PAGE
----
D4P logo


Close this search box.


How to treat bad breath in dogs and cats

Bad breath or halitosis, which is the medical term for bad breath, is a common problem in pets, and although it does not affect any specific breed, it becomes more frequent with aging.


Even if it is a common problem, it does not mean that is normal. In fact, it is usually a sign of dental and gum disease. Halitosis can be a sign that sufficient hygiene is lacking. Similar to what occurs in humans, to have a healthy mouth, it is important to look after your pet’s teeth.

In dogs and cats, halitosis usually occurs due to a problem in the mouth and therefore, when it occurs, it is very important that the pet has a thorough examination of the mouth by a veterinary surgeon. The most common cause of halitosis is due to periodontal or gum disease.

Other causes of bad breath that are much less common than periodontal disease, can be an inappropriate diet, presence of foreign bodies, tumours or infections in the mouth and trauma.

In some cases, halitosis may reflect an underlying disease, such as an infection, diabetes, renal disease, liver disease, gastrointestinal or respiratory problems. However, usually when halitosis occurs due to those conditions, they diseases are usually advanced, and the pet will be showing other clinical signs of disease alongside the halitosis. For example, inappetence, vomiting, diarrhoea or changes in urination and thirst.

Specifically in diabetes, when this is disease is complicated by the production of acids in the blood, a distinctive odour to the breath can be noted, which is usually described as the smell of ‘rotten apples’ or a ‘fruity smell’. On the other side, the halitosis of a dog with renal disease, may be described as a ‘fish odour’, due to the accumulation of increased uric acid. The presence of lip folds in brachycephalic breeds, for example English Bulldogs, can be confused with halitosis.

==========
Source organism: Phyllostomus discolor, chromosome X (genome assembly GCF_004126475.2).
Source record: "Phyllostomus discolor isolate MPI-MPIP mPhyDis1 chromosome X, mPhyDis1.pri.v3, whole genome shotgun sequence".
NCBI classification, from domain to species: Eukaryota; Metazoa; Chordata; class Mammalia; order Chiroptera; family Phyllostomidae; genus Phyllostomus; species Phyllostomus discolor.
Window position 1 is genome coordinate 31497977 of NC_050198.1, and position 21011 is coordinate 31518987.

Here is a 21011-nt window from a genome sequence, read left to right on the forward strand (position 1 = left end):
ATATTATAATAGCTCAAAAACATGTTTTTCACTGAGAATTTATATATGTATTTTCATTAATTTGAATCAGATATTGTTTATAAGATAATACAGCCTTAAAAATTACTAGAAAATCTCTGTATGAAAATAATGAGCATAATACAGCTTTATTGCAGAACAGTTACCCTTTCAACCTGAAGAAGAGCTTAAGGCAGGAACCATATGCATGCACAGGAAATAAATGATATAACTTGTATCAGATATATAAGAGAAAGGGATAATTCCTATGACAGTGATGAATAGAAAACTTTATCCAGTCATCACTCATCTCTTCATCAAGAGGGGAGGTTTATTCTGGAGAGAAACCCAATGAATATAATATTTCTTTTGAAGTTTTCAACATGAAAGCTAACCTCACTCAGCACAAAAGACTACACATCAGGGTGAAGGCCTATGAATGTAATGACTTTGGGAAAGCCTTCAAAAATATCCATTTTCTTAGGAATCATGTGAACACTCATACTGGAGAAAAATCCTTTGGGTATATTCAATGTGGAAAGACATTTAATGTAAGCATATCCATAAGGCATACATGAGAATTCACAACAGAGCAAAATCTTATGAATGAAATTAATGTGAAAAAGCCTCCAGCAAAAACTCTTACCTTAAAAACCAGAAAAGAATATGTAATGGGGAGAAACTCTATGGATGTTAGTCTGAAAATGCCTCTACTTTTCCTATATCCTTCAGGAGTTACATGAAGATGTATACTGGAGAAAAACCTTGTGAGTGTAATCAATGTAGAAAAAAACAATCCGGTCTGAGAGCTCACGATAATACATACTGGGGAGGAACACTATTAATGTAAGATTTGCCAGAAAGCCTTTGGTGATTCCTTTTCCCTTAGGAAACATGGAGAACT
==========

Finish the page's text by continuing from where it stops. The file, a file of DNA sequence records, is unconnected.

A consequence of periodontal disease can be the migration of bacteria entering the bloodstream from the mouth, causing disease in other internal organs such as the liver and kidneys, the heart, or the lungs. Another consequence of periodontal disease can be the development of problems at the level of the mouth or nearby, for example abscesses of the tooth or nasal infections.

Because of the possibility of your pet having an underlying disease, it is very important to attend your veterinary practice to have a general check-up of your pet’s mouth. This should happen at least once a year and could coincide with the booster vaccinations, or earlier if you detect a problem.

Periodontal disease usually occurs in two phases. The first one would be the presence of gingivitis, which is initial and reversible if a dental prophylaxis is used. Ongoing home care dental treatment needs to be maintained with focus on the gums. The second phase is periodontitis, which is a later phase, affecting the structures that support the teeth; the ligament and bone that hold the tooth in place.

The way periodontal disease causes a problem is by the presence of dental plaque, which is a layer of bacteria, salivary components, food, and some cells, that accumulates in the teeth due to the lack of oral hygiene. This causes inflammation in the gums and is called gingivitis, observed as red gums and sometimes bleeding. If gingivitis is not managed, then the bacteria will access the structures that support the teeth and causes a loss of the gingival attachment creating pockets underneath.

The bacteria that live in those pockets, will digest oral proteins, and this causes the rotten odour. When the plaque is not eliminated, it becomes hard, and it forms the tartar that is even more difficult to eliminate. Tartar usually accumulates around the canines and the molars, but it can happen in all teeth.